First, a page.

It is 9:51 PM Montana Time, or 0:00 My Time, since I’ve forgotten what time is. The only constant familiar to me right now is the sight of 2,800 miles of road passing beneath my vehicle. Since Saturday, I’ve seen parts of New York, Pennsylvania, Ohio, Michigan, Indiana, Illinois, Wisconsin, Minnesota, North Dakota, and now Montana. It’s been a beautiful ride and I do have a few pictures to share with you (it was to my detriment not to lock my camera in the back of the car because I couldn’t help but pull over and take pictures of every interesting landscape I passed…perhaps the reason why I traveled for 14 hours today). However, since driving nearly 3,000 miles in 6 days lends itself to reflection, I have a few thoughts to post today.

The summer after my sophomore year at Roberts I went on a 3 week mission trip to Thailand. It was a trip that taught me invaluable lessons about authentic faith, compassion, and service. These are lessons that will stay with me permanently. But these are not the lessons I was reflecting on while in-transit today. Much to my surprise, it was the secondary principles of the Thailand trip that I’ve been reminded of in recent days. And they are:

1. Beds are Overrated

While in Thailand our accommodations were a mixture of travelers’ hostiles and extreme camping. I learned that the world does not end if you do not sleep under a roof or in a bed. This is a lesson that has come in handy as I have set up camp in the back of my van for the past few days. Last night I really wanted to stay in a cheap hotel so I could shower indoors (foreshadowing for lesson #2) and get a good night of sleep, so I drove to the only major town in North Dakota that I was remotely close to: Dickinson. I then proceeded to call all 13 of the hotels in Dickinson only to find out that every single one was booked to capacity. I then proceeded to sleep in the parking lot of the Holiday Inn Express. The world continued to spin uninterrupted.

2. Shower? What’s a shower?

While we were in the mountain villages in Thailand our shower options were a) to shower via collected rainwater in a rusty can or b) not shower. I did a little bit of both in a process of creative cleanliness. I had assumed that those days would stay in Thailand but they have instead found their way over to the US, where over the past few days I have revisited the creative showering methods I devised in a third world country. (If you ever find yourself in similar circumstances: baby wipes, hand sanitizer, and lotion are really all you need to be semi-presentable and not have people run in the opposite direction when you’re near.)

3. Trail Mix Alone

Man may not be able to live on bread alone, but I’m pretty sure he could survive on trail mix. In Thailand trail mix was a life-sustaining force, a supplement and/or replacement to meals of all kinds. I’ve never really strayed from the path of trail mix since then, but it’s place at the top of my food pyramid has been restored. It’s portable, non-perishable, healthy, filling, and inexpensive. Really, what more could you ask for?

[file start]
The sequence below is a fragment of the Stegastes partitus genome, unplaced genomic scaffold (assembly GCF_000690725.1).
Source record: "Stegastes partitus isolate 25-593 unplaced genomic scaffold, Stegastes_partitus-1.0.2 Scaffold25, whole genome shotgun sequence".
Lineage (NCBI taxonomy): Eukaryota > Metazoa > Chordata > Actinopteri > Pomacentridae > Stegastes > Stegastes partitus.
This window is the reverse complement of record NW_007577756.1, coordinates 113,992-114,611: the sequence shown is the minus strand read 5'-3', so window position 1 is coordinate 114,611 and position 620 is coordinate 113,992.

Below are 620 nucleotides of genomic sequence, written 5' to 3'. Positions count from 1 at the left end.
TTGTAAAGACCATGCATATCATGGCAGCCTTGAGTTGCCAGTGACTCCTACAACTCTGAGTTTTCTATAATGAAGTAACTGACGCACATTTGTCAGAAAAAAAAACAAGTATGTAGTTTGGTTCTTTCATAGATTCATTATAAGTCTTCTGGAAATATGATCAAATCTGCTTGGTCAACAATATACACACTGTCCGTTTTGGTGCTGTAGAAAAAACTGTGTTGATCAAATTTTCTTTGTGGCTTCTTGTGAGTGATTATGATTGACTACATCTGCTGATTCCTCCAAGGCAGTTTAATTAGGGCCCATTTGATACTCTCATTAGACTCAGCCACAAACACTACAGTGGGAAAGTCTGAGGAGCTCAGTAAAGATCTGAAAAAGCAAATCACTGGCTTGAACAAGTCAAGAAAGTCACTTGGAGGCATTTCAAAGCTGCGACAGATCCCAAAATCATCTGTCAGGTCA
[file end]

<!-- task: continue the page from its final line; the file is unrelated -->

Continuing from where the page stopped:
4. Over the River and Through the Woods to the Edge of Doom We Go

I’m fortunate to be able to say that there has only been one situation in which I legitimately felt like my life was in real danger. That situation occurred when our team was riding in the back of a pick-up truck through mudslides, rivers, and the edges of mountain sides to reach a few remote villages in Thailand. We were sliding everywhere, pushing the vehicle out of mud, and standing very close to the point of no return. Who knew that Montana would bring me back to such a moment? Today, as I was nearing the final miles to my destination, my GPS told me to turn on Placid Lake Road.

There was nothing placid about this road.

Mud? check. Cliffs? check. Rivers? check. And just for kicks, a new addition to the life-is-flashing-before-my-eyes equation: wildlife. It’s not every day you see a “Caution: Bighorn Sheep Crossing” sign. While I didn’t run into any of those, I did cross paths with about 87 deer, all of whom were wondering where in the world I was going. As was I.

Turns out my demonic GPS had me taking the most remote road in America, and when I called my hosts to ask if there was possibly an alternate route they both expressed their surprise and sympathies that I had been led so far astray since there are MAJOR HIGHWAYS that lead directly to their door.

I was tempted to chuck my GPS out the window to rot in one of the potholes, but I refrained. For now.